Madrid is Spain's bustling capital city which is home to millions and sees millions more visitors every year. It offers a variety of sights, attractions, activities, hotels, restaurants, transport options, day trips, and more. With so many options, how can a visitor keep it all straight?
That's where this "ultimate guide to Madrid" can help you out. We've outlined everything you need to know before and during your visit. From accommodation to transportation, and from food to activities, you'll find it either on this page or only a click away.
So, let's go to Madrid!
With plenty of options for every type of traveler, Madrid's prices and accommodation quality can be all over the board. From cheaper hostels to guesthouses to traditional hotels, which should you choose? And why? Well, here's the information you need to make your decision:
Madrid has no shortage of hostels. Typically, a dorm bed in a hostel will cost around 20 to 30 Euros, depending on the location, quality, and amenities of the establishment. Many hostels also offer private rooms, both with and without ensuite bathrooms. Having a private room with a private bathroom can give you the quiet privacy of a hotel room with the social atmosphere of a hostel. However, prices for these private rooms are often on par with a standard hotel room. So, if you really want to save money, a dorm bed is the way to go.
Most decent hostels in Madrid offer plenty of activities from a stocked common room with TV's, billiards and games, self-catering kitchens, swimming pools, hot tubs, in-house restaurants, free breakfast, travel agencies to help with your trip planning, organized pub crawls, and the list goes on and on. Some hostels are party-oriented, while others are more relaxed and chill. Others can be family-friendly, too.
Guesthouses and Pensiones
Like other cities in Spain, Madrid has a number of family-run guesthouses. At least, most are family run but some are run by companies. These guesthouses are also referred to by other names such as pensiones and also hostals
(spelled with an A
). (Note that hostals are not dorms like hostels, spelled with an E
, but rather they are guesthouses.) Generally, these types of accommodations offer a bed in what appears to be someone's house or apartment. Breakfast is usually included, and the bathroom is sometimes shared. There is a resemblance to a Bed and Breakfast, although the prices for these guesthouses tend to be much less, but they are usually less luxurious.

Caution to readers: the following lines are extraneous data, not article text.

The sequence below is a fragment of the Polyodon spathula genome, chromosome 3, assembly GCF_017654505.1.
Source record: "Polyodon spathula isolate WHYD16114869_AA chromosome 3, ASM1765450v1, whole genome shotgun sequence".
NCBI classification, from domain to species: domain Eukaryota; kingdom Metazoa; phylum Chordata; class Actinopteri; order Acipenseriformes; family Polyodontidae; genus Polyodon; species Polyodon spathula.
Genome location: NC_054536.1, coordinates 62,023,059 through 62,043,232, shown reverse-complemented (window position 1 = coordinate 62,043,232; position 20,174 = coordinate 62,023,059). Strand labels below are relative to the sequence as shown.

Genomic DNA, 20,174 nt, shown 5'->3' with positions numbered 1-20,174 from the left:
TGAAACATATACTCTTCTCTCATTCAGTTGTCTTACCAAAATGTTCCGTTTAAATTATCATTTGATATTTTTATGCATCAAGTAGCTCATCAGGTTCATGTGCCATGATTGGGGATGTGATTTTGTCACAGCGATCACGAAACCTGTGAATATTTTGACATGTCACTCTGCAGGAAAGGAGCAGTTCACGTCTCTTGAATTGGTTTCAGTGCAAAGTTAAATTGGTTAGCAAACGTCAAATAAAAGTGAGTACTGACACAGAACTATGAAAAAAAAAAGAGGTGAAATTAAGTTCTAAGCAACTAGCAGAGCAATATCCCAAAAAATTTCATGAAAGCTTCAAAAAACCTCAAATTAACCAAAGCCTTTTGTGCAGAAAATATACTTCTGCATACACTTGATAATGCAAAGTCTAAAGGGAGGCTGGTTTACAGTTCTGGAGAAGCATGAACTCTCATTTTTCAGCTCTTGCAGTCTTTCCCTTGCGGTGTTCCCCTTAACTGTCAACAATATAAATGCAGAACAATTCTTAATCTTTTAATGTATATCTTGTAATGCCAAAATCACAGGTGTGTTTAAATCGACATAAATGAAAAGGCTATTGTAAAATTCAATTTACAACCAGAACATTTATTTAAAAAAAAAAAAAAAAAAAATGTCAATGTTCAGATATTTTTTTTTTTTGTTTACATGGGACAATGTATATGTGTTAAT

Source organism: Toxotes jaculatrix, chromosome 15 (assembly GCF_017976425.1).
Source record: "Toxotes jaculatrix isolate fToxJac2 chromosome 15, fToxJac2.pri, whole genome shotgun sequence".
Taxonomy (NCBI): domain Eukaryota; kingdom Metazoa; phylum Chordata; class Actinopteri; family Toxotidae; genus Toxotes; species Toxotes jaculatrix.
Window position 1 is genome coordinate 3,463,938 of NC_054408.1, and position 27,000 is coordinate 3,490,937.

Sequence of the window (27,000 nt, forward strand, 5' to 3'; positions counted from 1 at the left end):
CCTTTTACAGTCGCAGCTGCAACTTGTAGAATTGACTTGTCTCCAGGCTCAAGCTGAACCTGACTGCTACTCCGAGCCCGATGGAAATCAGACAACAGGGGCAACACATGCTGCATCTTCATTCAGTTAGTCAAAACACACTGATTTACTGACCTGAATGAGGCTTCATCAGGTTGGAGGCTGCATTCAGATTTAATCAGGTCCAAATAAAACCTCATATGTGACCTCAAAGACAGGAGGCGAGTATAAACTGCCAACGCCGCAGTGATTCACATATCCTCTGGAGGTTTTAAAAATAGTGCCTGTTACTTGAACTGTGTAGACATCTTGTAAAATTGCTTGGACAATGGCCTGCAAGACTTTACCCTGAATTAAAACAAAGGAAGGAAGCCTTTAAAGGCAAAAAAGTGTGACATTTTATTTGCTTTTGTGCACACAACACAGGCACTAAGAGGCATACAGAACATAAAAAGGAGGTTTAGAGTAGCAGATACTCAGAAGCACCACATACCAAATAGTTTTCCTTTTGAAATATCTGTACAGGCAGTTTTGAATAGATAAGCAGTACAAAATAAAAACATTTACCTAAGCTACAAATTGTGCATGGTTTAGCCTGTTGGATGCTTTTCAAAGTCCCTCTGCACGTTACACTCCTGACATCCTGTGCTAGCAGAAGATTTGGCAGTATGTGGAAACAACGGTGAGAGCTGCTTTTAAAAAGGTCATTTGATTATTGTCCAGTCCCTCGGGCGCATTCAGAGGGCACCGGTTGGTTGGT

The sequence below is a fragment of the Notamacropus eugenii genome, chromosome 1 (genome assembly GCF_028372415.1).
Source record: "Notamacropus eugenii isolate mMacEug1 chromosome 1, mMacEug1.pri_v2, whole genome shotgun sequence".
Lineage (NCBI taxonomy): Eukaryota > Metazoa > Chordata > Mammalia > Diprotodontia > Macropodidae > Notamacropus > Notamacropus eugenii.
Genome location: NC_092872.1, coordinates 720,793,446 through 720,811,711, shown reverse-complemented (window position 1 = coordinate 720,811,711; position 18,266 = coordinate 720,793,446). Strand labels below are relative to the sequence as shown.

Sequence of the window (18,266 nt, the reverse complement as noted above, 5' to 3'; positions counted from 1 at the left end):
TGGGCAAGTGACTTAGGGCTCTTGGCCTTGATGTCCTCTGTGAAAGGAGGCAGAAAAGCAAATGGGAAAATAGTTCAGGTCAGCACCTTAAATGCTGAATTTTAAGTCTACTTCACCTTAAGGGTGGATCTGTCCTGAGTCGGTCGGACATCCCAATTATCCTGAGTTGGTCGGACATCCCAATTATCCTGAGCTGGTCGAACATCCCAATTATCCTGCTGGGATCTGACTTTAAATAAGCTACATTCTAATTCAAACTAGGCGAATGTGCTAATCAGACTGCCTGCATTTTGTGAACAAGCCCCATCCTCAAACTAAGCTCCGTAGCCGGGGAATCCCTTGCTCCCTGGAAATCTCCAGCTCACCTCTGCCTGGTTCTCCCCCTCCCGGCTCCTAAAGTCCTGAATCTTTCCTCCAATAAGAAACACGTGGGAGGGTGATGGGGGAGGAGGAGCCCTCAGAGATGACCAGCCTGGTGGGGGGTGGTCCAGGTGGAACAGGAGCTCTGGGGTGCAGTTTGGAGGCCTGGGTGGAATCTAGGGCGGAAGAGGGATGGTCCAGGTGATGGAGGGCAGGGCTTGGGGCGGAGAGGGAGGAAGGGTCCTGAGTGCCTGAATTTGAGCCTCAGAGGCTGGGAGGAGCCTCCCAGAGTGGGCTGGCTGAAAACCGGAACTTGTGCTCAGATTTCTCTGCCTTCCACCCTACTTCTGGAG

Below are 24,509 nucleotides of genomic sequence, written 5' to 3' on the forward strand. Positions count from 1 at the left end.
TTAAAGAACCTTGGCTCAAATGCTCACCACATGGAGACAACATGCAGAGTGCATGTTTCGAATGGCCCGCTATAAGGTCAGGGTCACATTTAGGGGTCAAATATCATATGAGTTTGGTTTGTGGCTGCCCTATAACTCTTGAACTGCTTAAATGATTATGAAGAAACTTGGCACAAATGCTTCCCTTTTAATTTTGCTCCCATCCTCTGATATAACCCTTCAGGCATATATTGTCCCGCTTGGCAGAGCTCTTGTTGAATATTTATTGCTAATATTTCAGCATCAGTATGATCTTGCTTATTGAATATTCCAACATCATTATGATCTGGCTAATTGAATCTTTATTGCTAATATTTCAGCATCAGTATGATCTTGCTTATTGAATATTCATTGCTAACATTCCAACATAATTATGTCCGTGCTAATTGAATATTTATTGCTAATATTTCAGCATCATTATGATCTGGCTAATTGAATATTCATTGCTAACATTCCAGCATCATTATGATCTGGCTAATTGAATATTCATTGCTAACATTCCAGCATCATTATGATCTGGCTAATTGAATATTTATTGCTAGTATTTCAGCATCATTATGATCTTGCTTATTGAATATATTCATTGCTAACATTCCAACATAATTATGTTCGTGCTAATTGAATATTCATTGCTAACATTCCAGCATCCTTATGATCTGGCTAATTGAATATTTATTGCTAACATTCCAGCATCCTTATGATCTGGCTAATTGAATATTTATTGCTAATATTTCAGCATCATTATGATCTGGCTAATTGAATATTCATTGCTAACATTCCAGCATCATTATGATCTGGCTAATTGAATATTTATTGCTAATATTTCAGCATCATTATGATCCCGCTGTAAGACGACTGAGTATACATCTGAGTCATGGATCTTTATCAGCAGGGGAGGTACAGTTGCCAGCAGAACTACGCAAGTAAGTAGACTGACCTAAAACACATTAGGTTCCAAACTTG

These types of establishments are labeled with a "CH
" at their door, whereas standard hotels are labeled with an "H
" at the door.
Like any major city, Madrid has an overwhelming number of hotel options. The hotel star rating system is set by the government. Therefore, visitors can understand exactly what a room might contain, such as a TV. In order to be rated as a hotel in Spain, a room must have its own ensuite bathroom
From budget, low-cost hotels to the highest luxury establishments, make sure that you shop around for the best price. Many of the hotels in Madrid's touristy city-center are priced higher than their equal counterparts with locations a bit further out. Often, going a little out of the city will land you a better deal. And with Madrid's terrific public transportation system, it might not be as inconvenient as you think.
Madrid is a large, sprawling metropolis, but most travelers tend to stay near the city center, as this is where the majority of interesting sights and activities can be found. Getting around in the city is also quite easy. For more information on getting around, see the transportation section below.
City Center (Centro)
In the center of the city are two main plazas, Puerta del Sol and Plaza Mayor. Sol is said to be the exact center of the Iberian Peninsula and is "kilometer zero" for all of the major roads in Madrid. A large bear statue is in the plaza and makes for a popular meeting spot. The surrounding streets are full of shops, restaurants, bars, and more.
A ten-minute walk southwest of Sol will get you to Plaza Mayor, which is in the heart of the "old town" area of Madrid. This area, known as Austrias quarter, is home to narrow alleyways and beautiful buildings from various historical periods. Plenty of churches can be found here as well. This is the main tourist hub for the city of Madrid, as plenty of hotels, shops, restaurants, and bars are located here. Many are open late into the evening, catering to the crowds. Don't miss the Arco de Cuchelleros on the southwest side, where you can find touristy but interesting bars and restaurants known as mesones.
The Mercado de San Miguel is a block west of Plaza Mayor, so don't miss it!